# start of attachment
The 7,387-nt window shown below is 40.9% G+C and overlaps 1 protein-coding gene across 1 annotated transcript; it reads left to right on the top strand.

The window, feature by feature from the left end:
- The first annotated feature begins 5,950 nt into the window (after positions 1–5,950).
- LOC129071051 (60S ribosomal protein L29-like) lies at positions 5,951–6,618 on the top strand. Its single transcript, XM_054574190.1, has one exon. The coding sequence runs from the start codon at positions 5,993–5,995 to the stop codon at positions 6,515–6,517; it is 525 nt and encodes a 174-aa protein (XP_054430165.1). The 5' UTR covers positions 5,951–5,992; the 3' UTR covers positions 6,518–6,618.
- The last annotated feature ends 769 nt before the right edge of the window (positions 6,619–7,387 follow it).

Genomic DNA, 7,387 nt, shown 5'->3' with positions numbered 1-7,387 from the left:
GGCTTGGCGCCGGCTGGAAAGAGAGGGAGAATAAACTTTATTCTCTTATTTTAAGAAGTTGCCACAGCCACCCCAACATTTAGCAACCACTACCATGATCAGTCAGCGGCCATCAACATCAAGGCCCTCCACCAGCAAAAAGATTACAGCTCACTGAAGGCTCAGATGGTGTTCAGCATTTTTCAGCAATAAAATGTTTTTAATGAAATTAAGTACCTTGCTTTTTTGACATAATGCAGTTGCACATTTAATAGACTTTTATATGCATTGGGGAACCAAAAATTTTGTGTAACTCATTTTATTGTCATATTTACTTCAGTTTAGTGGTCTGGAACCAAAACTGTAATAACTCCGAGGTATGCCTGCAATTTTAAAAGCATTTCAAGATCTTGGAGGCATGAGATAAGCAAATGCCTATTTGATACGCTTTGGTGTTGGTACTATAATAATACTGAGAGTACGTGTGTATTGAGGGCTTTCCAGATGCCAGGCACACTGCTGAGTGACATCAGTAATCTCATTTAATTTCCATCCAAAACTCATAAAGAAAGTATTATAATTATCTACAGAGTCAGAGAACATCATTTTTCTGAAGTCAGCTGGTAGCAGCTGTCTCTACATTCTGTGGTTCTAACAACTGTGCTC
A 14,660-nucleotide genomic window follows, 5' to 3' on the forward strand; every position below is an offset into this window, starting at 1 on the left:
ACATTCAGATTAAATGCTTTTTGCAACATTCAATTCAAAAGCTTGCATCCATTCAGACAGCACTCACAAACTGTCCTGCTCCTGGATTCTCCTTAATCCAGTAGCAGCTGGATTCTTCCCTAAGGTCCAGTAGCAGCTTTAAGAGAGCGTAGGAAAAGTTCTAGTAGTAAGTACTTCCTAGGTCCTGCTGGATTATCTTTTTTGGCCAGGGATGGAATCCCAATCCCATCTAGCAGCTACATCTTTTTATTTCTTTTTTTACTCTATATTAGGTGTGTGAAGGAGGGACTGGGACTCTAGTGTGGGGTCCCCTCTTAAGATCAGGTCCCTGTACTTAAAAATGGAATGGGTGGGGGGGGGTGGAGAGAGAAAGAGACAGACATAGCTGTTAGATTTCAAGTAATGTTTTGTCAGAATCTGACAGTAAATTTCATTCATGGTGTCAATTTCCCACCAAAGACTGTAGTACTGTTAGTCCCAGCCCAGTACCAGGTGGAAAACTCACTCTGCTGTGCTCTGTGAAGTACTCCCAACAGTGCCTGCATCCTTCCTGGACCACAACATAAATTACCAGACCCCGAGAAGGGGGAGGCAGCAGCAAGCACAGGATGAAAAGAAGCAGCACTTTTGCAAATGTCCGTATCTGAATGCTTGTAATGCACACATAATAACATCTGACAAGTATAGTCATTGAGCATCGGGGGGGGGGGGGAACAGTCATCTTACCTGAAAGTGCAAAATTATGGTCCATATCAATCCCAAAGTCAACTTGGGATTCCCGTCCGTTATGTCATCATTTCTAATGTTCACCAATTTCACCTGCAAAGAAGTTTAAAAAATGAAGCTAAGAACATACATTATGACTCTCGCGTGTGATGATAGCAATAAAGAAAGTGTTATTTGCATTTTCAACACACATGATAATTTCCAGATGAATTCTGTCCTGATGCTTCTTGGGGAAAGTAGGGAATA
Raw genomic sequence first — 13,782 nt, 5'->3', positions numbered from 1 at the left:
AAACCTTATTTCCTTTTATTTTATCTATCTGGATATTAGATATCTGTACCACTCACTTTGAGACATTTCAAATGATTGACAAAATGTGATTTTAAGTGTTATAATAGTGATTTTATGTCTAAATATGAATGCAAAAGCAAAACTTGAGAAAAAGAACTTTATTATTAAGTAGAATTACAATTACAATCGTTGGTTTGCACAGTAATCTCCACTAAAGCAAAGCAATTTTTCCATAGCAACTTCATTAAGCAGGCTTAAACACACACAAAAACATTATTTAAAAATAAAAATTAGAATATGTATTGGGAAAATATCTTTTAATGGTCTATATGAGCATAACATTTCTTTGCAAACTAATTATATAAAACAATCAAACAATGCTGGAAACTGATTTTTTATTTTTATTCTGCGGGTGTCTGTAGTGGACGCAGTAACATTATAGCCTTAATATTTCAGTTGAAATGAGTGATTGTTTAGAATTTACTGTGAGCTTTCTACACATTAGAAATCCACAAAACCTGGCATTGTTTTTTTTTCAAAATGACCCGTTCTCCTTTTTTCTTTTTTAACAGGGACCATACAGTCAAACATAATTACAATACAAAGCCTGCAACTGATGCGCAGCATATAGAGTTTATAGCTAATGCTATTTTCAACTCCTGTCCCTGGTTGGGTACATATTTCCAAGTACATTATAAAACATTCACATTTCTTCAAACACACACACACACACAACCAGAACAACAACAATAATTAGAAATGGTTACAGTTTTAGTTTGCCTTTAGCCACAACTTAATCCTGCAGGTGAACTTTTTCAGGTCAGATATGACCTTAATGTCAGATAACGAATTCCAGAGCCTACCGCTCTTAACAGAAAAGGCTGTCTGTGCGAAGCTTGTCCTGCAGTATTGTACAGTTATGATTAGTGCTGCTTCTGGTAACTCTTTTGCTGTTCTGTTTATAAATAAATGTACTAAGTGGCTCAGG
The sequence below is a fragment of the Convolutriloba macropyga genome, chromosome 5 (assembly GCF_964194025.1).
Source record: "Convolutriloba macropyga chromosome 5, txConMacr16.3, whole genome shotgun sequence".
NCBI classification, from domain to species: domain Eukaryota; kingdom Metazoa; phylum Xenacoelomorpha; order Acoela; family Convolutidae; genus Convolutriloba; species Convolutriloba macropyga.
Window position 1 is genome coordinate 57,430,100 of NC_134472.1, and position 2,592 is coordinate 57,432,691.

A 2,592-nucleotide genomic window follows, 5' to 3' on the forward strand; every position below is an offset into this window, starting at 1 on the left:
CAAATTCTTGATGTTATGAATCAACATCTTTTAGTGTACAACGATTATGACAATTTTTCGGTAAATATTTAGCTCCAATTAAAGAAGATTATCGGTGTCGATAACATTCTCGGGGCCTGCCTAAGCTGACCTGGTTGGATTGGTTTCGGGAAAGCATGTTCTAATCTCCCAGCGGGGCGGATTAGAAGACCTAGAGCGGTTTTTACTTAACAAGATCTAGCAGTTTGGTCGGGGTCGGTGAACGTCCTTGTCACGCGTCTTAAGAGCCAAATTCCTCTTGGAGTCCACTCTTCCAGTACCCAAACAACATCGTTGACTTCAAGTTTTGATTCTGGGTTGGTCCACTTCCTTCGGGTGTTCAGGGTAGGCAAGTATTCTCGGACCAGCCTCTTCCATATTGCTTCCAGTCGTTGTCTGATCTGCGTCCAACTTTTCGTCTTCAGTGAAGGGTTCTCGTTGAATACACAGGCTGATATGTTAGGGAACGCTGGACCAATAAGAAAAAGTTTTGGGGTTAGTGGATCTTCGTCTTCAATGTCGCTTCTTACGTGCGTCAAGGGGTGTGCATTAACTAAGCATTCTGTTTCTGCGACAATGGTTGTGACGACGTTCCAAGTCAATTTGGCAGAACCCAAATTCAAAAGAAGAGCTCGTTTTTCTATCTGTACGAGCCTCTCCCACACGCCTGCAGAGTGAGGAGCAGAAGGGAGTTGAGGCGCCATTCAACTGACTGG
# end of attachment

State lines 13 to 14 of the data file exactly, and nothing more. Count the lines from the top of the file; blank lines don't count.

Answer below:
Source record: "Convolutriloba macropyga chromosome 5, txConMacr16.3, whole genome shotgun sequence".
NCBI classification, from domain to species: domain Eukaryota; kingdom Metazoa; phylum Xenacoelomorpha; order Acoela; family Convolutidae; genus Convolutriloba; species Convolutriloba macropyga.